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Cutaneous Complications - Complications of Diabetes 1

skin, pruritus, itching, boils, especially, growth, observed, common and entrance

CUTANEOUS COMPLICATIONS - COMPLICATIONS OF DIABETES.

1. Pruritus is encountered in diabetes under many forms: a. Generalized Pruritus.—This form is found especially in dia betics with marked polyuria and glycosuria, rapid emaciation, and great dryness of the skin. It may be presumed that the dryness of the epidermis irritates the cutaneous nerves passing between the epi thelial cells. Many sufferers from diabetes present generalized pruritus as one of the earliest noticed symptoms of the disease. The phenomenon gradually disappears when the patients are put upon a diet which causes a diminution in the polyuria and glycosuria and with that a lessening of the dryness of the skin.

Besides the view here stated concerning the origin of the pruritus we may mention the theory that the cutaneous nerves are irritated by the sugar circulating in the fluids, and another that there is a cen tral irritation reflected toward the periphery.

b. Pruritus of the Genitalia.—This form is much more common in women than in men, and is not seldom the earliest subject of com plaint by diabetic women. The itching is at first localized on the inner and outer surfaces of the labia majora, extending thence to the neighboring parts (folds of the groin and inner surfaces of the thighs). All be parts indeed which are liable to be wetted by the saccharine urii_ may become the seat of this pruritus. The itching is, as has now been clearly shown, always caused by a growth of hyphomy cetes which partly grow in the form of minute white collections upon the surface of the skin and partly, like the oidium albicans in the mouth, press in between the epithelial cells. Evidently the skin moistened with the saccharine solution offers a most favorable soil for the growth of this fungus (leptothrix and other similar varieties).

Occasionally, perhaps as a result of the fungous growth alone but most frequently and especially in consequence of the irritation from scratching, an inflammation arises which sometimes runs its course as a superficial dermatitis, at other times—when the microbes of suppuration have entered the cracks in the skin—may result in the production of boils and phlegmons.

Pruritus vulvte and its consequences are naturally less frequently encountered in cleanly women than in those who are not. An Eng lish physician recently assured me that he had never observed the symptom among his private patients, but had frequently seen it in hospital practice.

A similar condition is observed in man, but much less it is manifested by itching of the glans penis and prepuce, the forma tion of superficial colonies of the fungus, balanitis, and phimosis. The itching is felt especially at the meatus and may give rise to tenes mus. In other cases the scrotum is the chief seat of the pruritus.

2. Inflammations of the Skin.—The entrance and growth of micro organisms is a necessary condition for the production of furuncles. I have seen pure cultures of the staphylococcus aureus in three cases of furunculosis (ten boils in all). Fiu'iinculosis occurs in mild as well as in severe cases of diabetes, in the early and late stages, when the patient is on an animal diet as well as when he is indulging freely in carbohydrates—on an average in from one-tenth to one-fourth of the cases.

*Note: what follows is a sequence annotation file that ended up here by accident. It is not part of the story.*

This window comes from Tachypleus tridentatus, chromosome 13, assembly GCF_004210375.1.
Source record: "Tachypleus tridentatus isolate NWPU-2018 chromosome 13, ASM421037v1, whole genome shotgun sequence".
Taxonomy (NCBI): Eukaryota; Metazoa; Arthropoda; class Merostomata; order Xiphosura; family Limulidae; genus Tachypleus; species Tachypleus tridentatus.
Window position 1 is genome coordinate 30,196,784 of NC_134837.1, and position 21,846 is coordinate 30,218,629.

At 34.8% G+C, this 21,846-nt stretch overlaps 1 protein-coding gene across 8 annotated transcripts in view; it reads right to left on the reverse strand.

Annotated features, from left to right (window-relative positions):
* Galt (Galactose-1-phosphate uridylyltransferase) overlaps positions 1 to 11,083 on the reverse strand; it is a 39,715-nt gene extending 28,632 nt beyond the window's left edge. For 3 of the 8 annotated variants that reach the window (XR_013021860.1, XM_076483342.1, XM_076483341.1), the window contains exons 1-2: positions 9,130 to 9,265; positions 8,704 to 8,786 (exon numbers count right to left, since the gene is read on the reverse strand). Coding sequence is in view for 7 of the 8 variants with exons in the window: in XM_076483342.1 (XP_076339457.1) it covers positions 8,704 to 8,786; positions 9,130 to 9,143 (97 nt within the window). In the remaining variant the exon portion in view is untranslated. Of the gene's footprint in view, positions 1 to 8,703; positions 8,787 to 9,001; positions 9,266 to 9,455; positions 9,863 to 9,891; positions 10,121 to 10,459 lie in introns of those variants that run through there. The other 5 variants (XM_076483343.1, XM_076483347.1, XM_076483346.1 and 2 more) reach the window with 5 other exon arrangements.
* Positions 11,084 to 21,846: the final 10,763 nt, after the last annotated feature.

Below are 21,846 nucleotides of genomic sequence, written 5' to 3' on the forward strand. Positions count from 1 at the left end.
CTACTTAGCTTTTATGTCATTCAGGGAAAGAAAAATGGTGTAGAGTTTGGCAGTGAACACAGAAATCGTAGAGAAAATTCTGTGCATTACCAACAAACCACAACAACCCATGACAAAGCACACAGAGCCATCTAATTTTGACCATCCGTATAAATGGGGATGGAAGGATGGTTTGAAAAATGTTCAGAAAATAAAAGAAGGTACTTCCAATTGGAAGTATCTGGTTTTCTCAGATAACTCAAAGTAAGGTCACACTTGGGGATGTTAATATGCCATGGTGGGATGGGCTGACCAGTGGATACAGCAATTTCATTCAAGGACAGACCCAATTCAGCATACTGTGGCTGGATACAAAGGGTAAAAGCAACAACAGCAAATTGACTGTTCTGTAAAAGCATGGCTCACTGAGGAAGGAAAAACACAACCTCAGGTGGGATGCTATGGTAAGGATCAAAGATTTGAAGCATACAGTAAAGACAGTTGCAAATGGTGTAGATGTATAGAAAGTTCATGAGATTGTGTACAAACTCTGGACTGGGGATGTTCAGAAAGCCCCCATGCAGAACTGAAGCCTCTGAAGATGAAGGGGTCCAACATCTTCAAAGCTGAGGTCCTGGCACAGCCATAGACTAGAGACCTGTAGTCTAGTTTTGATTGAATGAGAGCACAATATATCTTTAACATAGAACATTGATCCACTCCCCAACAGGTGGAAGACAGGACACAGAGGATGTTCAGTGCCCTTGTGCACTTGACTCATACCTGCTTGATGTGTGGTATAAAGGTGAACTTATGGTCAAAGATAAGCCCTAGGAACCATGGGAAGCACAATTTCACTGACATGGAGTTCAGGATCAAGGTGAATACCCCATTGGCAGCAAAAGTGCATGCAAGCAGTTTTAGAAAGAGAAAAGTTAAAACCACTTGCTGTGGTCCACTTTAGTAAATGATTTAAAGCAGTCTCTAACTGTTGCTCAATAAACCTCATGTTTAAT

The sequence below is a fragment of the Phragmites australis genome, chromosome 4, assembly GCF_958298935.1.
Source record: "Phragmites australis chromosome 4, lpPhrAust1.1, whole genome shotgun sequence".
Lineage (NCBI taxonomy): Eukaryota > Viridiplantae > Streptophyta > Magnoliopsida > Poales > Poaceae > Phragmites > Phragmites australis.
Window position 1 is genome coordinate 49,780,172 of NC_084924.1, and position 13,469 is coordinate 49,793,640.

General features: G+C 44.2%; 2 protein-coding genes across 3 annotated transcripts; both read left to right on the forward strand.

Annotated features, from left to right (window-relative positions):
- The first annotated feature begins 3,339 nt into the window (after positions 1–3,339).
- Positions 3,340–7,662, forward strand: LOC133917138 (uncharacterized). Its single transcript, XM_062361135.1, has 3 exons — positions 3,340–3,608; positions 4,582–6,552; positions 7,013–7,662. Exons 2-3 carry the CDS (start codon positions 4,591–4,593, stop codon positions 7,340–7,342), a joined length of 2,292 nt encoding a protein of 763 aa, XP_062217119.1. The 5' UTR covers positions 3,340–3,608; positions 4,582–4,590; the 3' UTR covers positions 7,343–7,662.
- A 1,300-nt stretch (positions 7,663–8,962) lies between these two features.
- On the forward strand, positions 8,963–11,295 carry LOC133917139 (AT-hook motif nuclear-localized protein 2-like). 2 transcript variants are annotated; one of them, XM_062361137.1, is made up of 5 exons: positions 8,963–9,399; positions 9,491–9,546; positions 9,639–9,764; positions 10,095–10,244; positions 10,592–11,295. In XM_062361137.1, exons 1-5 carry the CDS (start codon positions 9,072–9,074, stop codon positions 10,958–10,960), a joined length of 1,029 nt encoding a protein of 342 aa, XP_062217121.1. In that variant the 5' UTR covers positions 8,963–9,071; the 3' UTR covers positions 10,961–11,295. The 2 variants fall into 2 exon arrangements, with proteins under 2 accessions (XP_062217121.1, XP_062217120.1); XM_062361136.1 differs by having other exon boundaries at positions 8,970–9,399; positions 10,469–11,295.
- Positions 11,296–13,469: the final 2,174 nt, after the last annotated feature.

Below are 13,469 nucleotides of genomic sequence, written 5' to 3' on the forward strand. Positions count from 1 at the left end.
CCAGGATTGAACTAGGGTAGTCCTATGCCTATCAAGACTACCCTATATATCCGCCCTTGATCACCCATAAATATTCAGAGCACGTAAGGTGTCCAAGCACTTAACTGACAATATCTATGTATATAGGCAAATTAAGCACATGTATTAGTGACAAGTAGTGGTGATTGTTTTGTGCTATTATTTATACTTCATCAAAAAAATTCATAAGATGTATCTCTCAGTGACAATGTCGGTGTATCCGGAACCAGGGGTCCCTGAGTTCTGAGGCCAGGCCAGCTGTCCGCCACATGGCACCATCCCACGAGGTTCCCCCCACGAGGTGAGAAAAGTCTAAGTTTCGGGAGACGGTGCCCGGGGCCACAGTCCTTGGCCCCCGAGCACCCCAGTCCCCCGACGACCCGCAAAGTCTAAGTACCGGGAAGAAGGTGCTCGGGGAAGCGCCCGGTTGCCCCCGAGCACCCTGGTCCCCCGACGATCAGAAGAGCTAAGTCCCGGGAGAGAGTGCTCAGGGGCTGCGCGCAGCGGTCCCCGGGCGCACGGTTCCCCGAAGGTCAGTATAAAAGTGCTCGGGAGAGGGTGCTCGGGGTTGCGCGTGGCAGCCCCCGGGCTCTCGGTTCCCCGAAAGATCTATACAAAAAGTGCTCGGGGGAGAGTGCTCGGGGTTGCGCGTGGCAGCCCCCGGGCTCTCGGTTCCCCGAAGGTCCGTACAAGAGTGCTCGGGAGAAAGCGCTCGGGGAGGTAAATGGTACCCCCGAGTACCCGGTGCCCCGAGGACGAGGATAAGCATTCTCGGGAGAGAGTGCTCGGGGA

Subcutaneous phlegmons and carbuncles are not so common as boils. They always have their origin in cracks of the skin. The tendency to the gangrenous forms of inflammation, which is so pro nounced in diabetes, is clearly shown in these cases.

While the point of entrance of the infecting germ is usually very readily found in cases of carbuncle and phlegmon, this is not the case with boils. They often appear when the skin is apparently unbroken. It was formerly regarded as certain that furuncles were due to an internal cause, being dependent upon a high percentage of sugar in the blood or else of trophoneurotic origin. The only thing that we can and must admit in this regard to-clay is that the skin in diabetes opposes a less firm resistance to the entrance of microbes, and that for this reason a boil is produced where in healthy persons a small acne papule or only a little hyperemia at the mouth of a follicle would be observed. Doubtless it often happens that pruritus first appears ; the itching part is scratched, little cracks open in the epitheliurn, and through these, either from the scratching finger or from dirty underclothing, microbes enter the skin.

It follows from this that furunculosis is a complication of diabetes which can be prevented by careful attention to the skin, and it would appear that it has become more rare during the last few decades, in which a regard for personal cleanliness has become more universal among civilized people.

3. Tratimata.—Wounds of the skin and also deeper wounds heal more slowly in diabetics; septic germs enter more readily, and gran ulation tissue has a tendency to slough. Although the healing of wounds in diabetics is much better now than it formely was, owing to the application of the principles of antisepsis and asepsis, yet fatal delay in healing and spreading gangrene are still common enough. For this reason surgeons shrink, and justly, from the performance of any avoidable operation in cases of diabetes. Some operations have a particularly bad reputation, especially that for the relief of phimosis.

4. Ioseosible Perspiratiom —See the section on the cutaneous se cretion on page 92.

5. Chemistry of the Sweat.—See page 98.